The Niger Armed Forces (FAN) comprises both the military and national police services of the West African nation of Niger, totaling around 12,000 personnel. While under civilian political control since 1999, the military has played a major role in Nigerien government, ruling the nation for 21 years of the period from independence in 1960 to the founding of the Fifth Republic in 1999. Military leaders have staged three successful Coup d'etats, and there have been several more attempted, as recently as 2002. While never engaging in open warfare with foreign nations, the Nigerien Military has participated in international peacekeeping missions and fought two domestic insurgencies. Since 2007 the armed forces have carried out a campaign against ethnic Tuareg based rebels in the north of the country. The FAN has frequently come under international scrutiny for its human rights record.
Composition and structure
The military forces are governed by a Military General Staff
(composed of the heads—Chef d'État-Majors
of each service arm), the Chief of the Defence Staff
(Chef d'État-Major des Armées), and a civilian Minister of Defense
, who reports to the President of Niger
. This system closely resembles the French Armed forces model
Chiefs of Staff
General Boureima Moumouni
has been Chief of the Defence Staff of the FAN since 2003.
From independence through the 1960s Major Mainassara Damba was Chief of the Defence Staff, followed by Major Bala Arabe (1970–73), Major Seyni Kountché(1973–75), and Major Ali Seibou (1975–1987). Major Ibrahim Baré Maïnassara served as Chief of the Defence Staff from 1995, before seizing power in 1996. He placed Colonel Moussa Moumouni Djermakoye as his Chief of the Defence Staff, one of the men later implicated in the coup which in 1999 killed Maïnassara.
The Army is made up around 8,000 troops (2003), which includes draftees, around 4,000 members of the elite Garde Republicaine
, and career soldiers. There is an additional 5,000 member reserve force of part-time National Guard forces. Units include Infantry, logistics, two paratroop companies, four light armored squadrons, and nine motorized infantry companies located in Tahoua
, Dirkou, Zinder
, N'Gourti, and Madaweli (the last two near Niamey
The Niger Air Force ( L'armée de l'air
) replaced the previous air forces (Groupement aérien national
GAN) 16 December 2003, and was then structured as follows:
- Command unit, led by General Salou Souleymane (chef d'état major) answerable to the Joint Chief and the Minister of Defense;
- Operation units (opérations, escadrons);
- Technical units;
- Generalised staff;
- One company of infantry (compagnie de fusiliers).
just less than 300 persons (41 officers of which 25 are pilots, 95 NCOs, 150 enlisted).
Operational aircraft (2008):
- 1 Boeing 737
- 1 Lockheed C-130 Hercules
- 1 Dornier Do 228 - 14 passengers or 2 tonnes of freight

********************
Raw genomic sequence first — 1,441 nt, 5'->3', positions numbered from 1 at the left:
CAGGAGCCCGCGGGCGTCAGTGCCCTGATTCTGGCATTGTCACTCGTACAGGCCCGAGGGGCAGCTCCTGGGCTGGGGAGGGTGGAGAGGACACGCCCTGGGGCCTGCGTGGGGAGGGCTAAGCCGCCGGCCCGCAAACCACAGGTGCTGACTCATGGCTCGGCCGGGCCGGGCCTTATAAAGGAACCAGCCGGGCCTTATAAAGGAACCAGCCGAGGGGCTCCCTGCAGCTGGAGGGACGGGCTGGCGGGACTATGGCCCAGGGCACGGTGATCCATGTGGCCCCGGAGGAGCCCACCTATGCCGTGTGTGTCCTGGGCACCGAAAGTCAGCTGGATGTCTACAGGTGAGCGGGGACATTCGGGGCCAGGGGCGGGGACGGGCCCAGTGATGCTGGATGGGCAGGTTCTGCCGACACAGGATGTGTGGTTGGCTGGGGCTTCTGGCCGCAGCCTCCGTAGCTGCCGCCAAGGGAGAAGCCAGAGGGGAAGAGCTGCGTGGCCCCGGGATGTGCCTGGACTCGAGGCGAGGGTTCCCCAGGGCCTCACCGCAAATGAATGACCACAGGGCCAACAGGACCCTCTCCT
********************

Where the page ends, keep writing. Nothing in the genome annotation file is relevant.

- 1 Dornier Do 28 - 8 passenger
- 4/3 ULM Tétras - 2 place reconnaissance aircraft, organized into their own unit (Aviation légère d'observation, ALO). Rebel forces claim one of these was destroyed 4 May 2008. Government claims accidental crash.
- 2/0 Mil Mi-17 Hip-H - helicopters. Rebel forces claim these were destroyed 27 June 2008. No government confirmation.
The General Directorate of National Police, headquartered in Niamey consist of a national police force (National Gendarmerie
, modeled on the French Gendarmerie
) and the Nigerien Internal Security Forces (Forces nigerienne d'internale securite
- FNIS). These are two arms of a centrally controlled 3,700 member paramilitary police
force that provides police across Niger, with the FNIS armed and trained in military fashion, similar to the Internal Troops
of the nations of the former Soviet Union
The Army, FNIS and the National Police sponsor semi-professional football
and AS Police
, which play in the Niger Premier League
In 1991, Niger sent a 400-man military contingent to join the American-led allied forces against Iraq
during the Gulf War
. Niger provides a battalion of peace-keeping forces to the UN Mission in Cote d'Ivoire
As of 2003, the FAN had troops deployed in the following foreign missions:
Budget and foreign aid
's defense budget is modest, accounting for about 1.6% of government expenditures. France
provides the largest share of military assistance to Niger. Morocco
, the People's Republic of China
, and Libya
also provide military assistance. Approximately 18 French military advisers are in Niger. Many Nigerien military personnel receive training in France, and the Nigerien Armed Forces are equipped mainly with materiel either given by or purchased in France. United States
assistance has focused on training pilots and aviation support personnel, professional military education for staff officers, and initial specialty training for junior officers. A small foreign military assistance program was initiated in 1983 and a U.S. Defense Attaché